We tend to forget, in this fickle world of ours, that some of the greatest prophets were men who called people to repentance and challenged them to turn to God. And very often, they didn’t mince words.
For example, John the Baptist publicly rebuked Herod, the tetrarch, for his adultery with his brother’s wife (Lk. 3:19). His penalty: Prison and then beheading. His crime? Calling out sin. Sounds like “hate” to modern-day spiritual pacifists.
Truth sounds like hate to those who hate the truth.
What about the following New Testament verses? Notice the directness of these verses I’ve already made reference to how different kinds of sinful behavior are identified and called out.
“Do you not know that the unrighteous will not inherit the kingdom of God? Do not be deceived. Neither fornicators, nor idolaters, nor adulterers, nor homosexuals, nor sodomites, nor thieves, nor covetous, nor drunkards, nor revilers, nor extortioners will inherit the kingdom of God” (1 Cor. 6:9-10).
How do you get around these verses? Note the references to sexual immorality. Fornicators, adulterers, homosexuals, and sodomites will not inherit the kingdom of God.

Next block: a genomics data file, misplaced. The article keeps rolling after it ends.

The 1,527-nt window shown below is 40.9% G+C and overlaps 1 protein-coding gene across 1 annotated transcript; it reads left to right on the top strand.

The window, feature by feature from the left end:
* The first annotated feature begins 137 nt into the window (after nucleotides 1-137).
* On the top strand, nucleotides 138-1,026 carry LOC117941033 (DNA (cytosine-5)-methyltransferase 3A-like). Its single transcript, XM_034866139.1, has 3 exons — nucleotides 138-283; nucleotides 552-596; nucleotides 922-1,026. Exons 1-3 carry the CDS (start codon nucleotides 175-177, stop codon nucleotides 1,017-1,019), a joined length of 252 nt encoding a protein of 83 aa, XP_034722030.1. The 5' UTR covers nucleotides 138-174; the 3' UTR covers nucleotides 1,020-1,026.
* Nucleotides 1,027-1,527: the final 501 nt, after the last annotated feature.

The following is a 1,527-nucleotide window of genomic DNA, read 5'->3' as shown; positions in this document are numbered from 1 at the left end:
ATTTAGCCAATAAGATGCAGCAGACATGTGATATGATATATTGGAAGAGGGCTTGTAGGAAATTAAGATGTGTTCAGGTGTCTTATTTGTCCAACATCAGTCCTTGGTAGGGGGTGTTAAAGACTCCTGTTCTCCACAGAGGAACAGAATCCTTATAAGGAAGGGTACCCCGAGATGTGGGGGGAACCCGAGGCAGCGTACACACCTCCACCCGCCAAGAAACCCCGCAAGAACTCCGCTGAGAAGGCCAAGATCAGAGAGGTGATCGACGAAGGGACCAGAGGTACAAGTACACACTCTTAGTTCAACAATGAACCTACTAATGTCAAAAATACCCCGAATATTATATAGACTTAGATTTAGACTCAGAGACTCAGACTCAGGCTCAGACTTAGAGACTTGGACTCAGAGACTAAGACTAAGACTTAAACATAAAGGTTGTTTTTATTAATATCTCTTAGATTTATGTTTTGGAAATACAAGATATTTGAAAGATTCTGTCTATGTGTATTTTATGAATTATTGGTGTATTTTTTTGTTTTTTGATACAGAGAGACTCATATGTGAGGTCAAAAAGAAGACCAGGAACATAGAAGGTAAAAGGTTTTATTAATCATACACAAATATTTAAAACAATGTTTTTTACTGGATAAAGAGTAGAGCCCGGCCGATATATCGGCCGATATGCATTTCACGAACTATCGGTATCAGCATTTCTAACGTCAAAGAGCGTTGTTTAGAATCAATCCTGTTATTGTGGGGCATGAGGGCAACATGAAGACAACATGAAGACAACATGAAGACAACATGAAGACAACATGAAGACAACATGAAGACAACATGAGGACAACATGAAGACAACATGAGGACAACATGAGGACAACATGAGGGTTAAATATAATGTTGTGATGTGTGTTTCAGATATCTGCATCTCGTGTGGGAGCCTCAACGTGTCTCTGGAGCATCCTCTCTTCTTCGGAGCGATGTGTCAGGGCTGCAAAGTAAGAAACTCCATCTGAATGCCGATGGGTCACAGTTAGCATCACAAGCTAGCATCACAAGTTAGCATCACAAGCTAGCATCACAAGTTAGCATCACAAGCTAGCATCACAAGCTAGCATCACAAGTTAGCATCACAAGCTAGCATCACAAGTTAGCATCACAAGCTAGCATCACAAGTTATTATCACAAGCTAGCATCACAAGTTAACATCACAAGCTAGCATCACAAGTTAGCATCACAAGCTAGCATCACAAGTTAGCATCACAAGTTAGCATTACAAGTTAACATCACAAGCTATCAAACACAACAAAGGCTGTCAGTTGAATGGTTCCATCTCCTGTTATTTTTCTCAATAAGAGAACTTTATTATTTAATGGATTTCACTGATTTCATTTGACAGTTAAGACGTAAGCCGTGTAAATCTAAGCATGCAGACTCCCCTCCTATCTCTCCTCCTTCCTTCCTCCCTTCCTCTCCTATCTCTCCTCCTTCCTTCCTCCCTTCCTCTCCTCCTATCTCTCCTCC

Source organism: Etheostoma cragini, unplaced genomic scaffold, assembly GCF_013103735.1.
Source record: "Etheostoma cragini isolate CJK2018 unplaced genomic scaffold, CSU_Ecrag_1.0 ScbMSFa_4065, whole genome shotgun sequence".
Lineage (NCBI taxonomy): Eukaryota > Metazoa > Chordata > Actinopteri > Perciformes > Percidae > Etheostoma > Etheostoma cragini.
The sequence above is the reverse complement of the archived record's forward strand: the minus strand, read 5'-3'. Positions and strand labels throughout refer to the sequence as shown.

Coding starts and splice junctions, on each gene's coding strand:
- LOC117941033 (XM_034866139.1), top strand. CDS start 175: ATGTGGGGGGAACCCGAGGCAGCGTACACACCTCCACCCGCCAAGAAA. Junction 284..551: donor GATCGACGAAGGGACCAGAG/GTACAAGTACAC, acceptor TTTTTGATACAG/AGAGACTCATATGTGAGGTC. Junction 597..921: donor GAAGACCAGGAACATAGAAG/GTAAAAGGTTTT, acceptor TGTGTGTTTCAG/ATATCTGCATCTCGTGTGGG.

How about this one written to believers?
“But fornication and all uncleanness (includes homosexuality) or covetousness, let it not even be named among you, as is fitting for saints…For this you know, that no fornicator, unclean person (that would include homosexuality), nor covetous man, who is an idolater, has any inheritance in the kingdom of Christ and God” (Eph. 5:3, 5).
It would behoove some of us to read those verses very slowly.
But here’s the good news. All sinners can change, even homosexuals, just as many of the Corinthians were changed by the power of God.
“And such were some of you. But you were washed, but you were sanctified, but you were justified in the name of the Lord Jesus and by the Spirit of our God” (1 Cor. 6:11).